State feigns ignorance on abortions in its hospitals
The Republic declines to collect statistics and uses its information technology to ensure no one else can either, writes FINTAN O'TOOLE
HOW DO you make a problem go away? The Irish answer, of course, is to pretend it doesn’t exist. But in the age of statistics, there is a special refinement to this strategy – make sure it doesn’t show up in the numbers.
If you count something, it becomes real and if it becomes real you might have to do something about it. Thus, for example, the system didn’t count the number of children who died in the care of the State until it was forced to do so.
Here’s something else the system absolutely refuses to count: the number of abortions carried out within the State. It’s not a big number (based on Northern Ireland figures, a rough estimate would be about 120 a year) but it matters because it encapsulates the need to legislate on the basis of the X case.
And it’s a bloody awkward number. It adds up to a fact that is not supposed to be a fact: abortions are legal in the Republic in certain (very restrictive) circumstances and they are being performed, probably more than twice a week.
This is a tricky business – if we acknowledge this fact, we have to do something about it, like, for instance, clarifying for women and their doctors the precise circumstances in which these abortions can, and cannot, take place. And once we do that, Holy Ireland vanishes in a puff of incense – we are no longer that special place where abortion is unthinkable.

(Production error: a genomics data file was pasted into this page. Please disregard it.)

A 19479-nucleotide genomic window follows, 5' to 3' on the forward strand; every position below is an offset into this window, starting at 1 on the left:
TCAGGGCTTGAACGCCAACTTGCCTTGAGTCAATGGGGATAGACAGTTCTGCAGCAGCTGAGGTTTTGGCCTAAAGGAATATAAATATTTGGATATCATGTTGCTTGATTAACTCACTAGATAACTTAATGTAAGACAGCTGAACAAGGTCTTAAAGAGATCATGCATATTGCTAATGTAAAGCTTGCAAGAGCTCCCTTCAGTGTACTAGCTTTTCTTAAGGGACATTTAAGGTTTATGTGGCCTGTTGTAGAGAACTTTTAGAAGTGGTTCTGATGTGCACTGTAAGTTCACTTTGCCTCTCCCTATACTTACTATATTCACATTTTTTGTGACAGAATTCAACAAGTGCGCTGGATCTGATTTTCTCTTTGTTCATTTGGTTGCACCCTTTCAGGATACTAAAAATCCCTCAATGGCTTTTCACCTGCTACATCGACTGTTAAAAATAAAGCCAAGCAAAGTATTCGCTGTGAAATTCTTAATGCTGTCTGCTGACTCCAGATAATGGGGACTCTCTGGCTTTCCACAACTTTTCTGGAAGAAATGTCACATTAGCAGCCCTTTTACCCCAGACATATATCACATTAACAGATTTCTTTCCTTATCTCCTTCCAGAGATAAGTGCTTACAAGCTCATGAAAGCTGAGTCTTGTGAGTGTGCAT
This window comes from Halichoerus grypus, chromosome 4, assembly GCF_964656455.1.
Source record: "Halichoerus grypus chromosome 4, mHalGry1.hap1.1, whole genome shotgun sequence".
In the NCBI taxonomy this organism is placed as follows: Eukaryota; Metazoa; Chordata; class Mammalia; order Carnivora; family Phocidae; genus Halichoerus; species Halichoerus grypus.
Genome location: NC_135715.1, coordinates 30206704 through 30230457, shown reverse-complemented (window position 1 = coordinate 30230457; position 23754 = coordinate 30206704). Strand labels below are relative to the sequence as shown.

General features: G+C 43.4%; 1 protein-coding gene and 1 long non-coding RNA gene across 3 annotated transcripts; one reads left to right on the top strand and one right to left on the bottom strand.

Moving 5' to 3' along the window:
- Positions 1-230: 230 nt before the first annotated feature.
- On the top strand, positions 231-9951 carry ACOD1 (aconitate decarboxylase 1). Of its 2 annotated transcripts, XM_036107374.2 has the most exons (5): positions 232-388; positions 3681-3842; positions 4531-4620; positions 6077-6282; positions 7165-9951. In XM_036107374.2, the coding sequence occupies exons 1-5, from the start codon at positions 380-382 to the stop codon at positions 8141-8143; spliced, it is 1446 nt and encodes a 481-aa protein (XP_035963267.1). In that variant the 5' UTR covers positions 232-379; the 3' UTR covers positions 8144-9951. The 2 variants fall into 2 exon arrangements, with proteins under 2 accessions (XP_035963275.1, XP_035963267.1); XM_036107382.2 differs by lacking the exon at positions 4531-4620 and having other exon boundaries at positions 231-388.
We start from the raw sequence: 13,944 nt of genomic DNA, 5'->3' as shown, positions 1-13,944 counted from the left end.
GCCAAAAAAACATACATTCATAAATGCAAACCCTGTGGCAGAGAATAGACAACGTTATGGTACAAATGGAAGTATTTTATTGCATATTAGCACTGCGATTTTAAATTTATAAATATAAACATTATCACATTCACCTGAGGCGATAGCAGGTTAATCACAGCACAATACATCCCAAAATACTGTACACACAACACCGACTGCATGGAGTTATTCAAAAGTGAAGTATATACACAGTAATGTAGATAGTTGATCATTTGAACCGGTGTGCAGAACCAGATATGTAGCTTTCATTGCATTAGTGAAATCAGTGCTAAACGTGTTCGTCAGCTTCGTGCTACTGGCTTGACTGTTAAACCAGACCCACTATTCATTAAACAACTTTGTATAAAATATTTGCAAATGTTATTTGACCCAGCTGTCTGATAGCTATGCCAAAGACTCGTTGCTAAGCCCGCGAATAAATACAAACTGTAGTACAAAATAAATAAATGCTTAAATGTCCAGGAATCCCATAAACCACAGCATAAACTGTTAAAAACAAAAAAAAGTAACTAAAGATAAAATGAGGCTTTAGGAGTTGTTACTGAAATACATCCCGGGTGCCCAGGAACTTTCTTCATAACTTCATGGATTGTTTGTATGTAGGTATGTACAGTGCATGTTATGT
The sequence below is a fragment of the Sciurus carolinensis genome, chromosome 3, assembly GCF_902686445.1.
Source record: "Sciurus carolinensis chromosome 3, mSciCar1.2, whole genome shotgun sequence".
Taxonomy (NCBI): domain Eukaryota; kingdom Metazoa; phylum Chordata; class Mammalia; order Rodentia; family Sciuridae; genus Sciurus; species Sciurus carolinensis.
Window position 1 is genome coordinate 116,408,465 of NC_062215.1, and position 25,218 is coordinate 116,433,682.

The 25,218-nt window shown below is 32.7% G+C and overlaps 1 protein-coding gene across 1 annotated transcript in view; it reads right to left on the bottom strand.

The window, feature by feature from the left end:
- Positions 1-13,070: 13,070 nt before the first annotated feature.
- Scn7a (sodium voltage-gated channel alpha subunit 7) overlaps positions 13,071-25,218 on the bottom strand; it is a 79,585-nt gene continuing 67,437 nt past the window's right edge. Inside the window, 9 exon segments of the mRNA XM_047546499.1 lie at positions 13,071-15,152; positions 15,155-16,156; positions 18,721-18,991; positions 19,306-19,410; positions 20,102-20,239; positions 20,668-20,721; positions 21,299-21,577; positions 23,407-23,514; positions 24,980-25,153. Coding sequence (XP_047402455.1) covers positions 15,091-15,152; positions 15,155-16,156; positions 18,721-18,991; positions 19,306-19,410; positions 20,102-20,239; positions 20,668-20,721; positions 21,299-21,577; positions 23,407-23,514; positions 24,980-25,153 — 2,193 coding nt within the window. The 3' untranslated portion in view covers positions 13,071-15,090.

So how do you hide these numbers in a health system where everything is supposed to be recorded?
Here we encounter an old friend, the Irish variation on Donald Rumsfeld’s famous distinctions – the unknown known. You have to positively decide not to know the awkward fact. And, as we shall see, the Irish system has taken this determination very far – it has programmed its computers so that they literally cannot count abortions in Irish hospitals.
That such abortions take place is not seriously in dispute. Anti-abortion groups, for their own reasons, insist that they not be called abortions. But this insistence has no legal or medical standing. Before the European Court of Human Rights (ECHR), the Government argued that, in fact, there is no problem with obtaining a “lawful abortion” in Ireland: “the procedure for obtaining a lawful abortion in Ireland was clear. The decision was made, like any other major medical matter, by a patient in consultation with her doctor.”
So the official position is that abortion is clearly lawful in Ireland when it is necessary to save a woman’s life.